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Enabling Dynamic Voltage & Frequency Scaling In Next-GenerationMicroprocessors: Thermal & Reliability Considerations
Keywords: dynamic, scaling, thermal reliability
In the high performance computing arena, the use of multi-core processors which support hardware threading is becoming more common. These advanced microprocessors are used in high end servers which perform intensive data manipulation, graphical visualization and floating point computations. To be able to support this demand for performance, each advancing generation of microprocessors features smaller transistor gate lengths than the preceding ones. As such, the semiconductor industry has moved from 130 nm process technology (circa 2000) to 65 nm technology (available today) and is moving towards the 45 and 32 nm technology (anticipated 2009 to 2010). As the transistor technology evolves and gate lithography shrinks, microprocessor power has continued to rise, and in particular the contribution of static leakage power to the total chip power continues to grow. Since the dynamic power (ie switching power) dissipated by a silicon chip is proportional to the square of the supply voltage and the frequency, a common theme to manage power in high end applications is through Dynamic Voltage and Frequency Scaling, or DVFS. In the course of normal die operation, the heat transferred from the chip to the ambient manifests in a temperature field in the cooling solution, and also in the hardware attached to the cooling solution- the package on which the chip is attached, the boards to which the chip package is attached, the electrical interconnect (socket) and so on. As is to be expected, with a DVFS policy in place the temperatures of the solder joints in the connector/socket are likely to be influenced; and the fluctuating temperatures are likely to cause aging of the solder joints, reduced connector life and ultimately the failure of the interconnect. As such, it is important to study the interaction of DVFS with overall connector reliability. To this end, in this study we focus on a sample application where a CPU module containing a thermal test vehicle is subjected to controlled laboratory thermal testing. The resulting temperature data are used in system identification studies to obtain linear, causal time-invariant models for the thermal behavior of the CPU junction, heatsink and connector temperatures as a function of dynamic power load. Chip temperature was sensed by a thermal diode, while all other temperatures were measured by thermocouples. Response to cyclic heat generation in the chip produced a frequency-dependent response at each temperature measurement location. The Bode plots for these models can be readily used to identify the frequency ranges of power fluctuation for which the chip, heatsink and connector temperatures are largely uninfluenced. Equivalently, the results of this study can also be used to identify power fluctuation frequencies which cause harmful temperature field fluctuations that in turn compromise solder joint reliability. Using this unified framework based on system identification provides the thermal engineer a valuable means to provide feedback to the chip design teams regarding the impact of power fluctuations, and helps recommend to the chip design teams 'thermally acceptable' ranges of power fluctuation frequencies to be used in conjunction with a DVFS policy.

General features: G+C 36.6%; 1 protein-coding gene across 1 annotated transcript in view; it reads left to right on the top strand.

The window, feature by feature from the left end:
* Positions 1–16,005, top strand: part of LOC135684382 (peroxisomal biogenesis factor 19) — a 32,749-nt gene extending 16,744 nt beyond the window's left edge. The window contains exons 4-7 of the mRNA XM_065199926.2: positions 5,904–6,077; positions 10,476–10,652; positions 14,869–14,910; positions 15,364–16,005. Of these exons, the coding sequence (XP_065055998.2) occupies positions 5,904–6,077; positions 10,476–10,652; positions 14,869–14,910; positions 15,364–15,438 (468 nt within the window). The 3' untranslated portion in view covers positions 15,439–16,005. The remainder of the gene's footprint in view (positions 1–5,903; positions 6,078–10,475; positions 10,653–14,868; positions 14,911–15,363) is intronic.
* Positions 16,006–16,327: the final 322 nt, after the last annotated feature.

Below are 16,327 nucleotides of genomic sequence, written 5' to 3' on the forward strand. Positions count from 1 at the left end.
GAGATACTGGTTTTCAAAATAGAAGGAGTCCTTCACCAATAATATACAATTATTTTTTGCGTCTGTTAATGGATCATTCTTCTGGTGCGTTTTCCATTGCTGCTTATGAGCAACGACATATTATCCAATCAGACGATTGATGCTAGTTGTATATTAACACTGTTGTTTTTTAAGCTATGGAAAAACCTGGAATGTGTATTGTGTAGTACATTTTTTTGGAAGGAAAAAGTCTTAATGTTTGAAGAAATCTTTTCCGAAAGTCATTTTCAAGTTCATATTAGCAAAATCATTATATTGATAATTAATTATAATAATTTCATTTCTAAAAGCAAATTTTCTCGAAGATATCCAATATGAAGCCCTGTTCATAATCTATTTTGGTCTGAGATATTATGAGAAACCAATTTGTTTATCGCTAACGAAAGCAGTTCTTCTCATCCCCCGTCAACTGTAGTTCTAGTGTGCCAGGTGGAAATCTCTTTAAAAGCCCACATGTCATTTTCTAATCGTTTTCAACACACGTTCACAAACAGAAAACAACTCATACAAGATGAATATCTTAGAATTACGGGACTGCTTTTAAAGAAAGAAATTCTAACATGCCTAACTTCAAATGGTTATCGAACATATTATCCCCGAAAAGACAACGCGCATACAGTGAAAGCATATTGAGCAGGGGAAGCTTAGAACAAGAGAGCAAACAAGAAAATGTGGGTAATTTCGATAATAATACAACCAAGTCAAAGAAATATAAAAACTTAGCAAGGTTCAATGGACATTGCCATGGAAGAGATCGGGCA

Sai Ankireddi, Staff Engineer
Sun Microsystems Inc.
Santa Clara, CA


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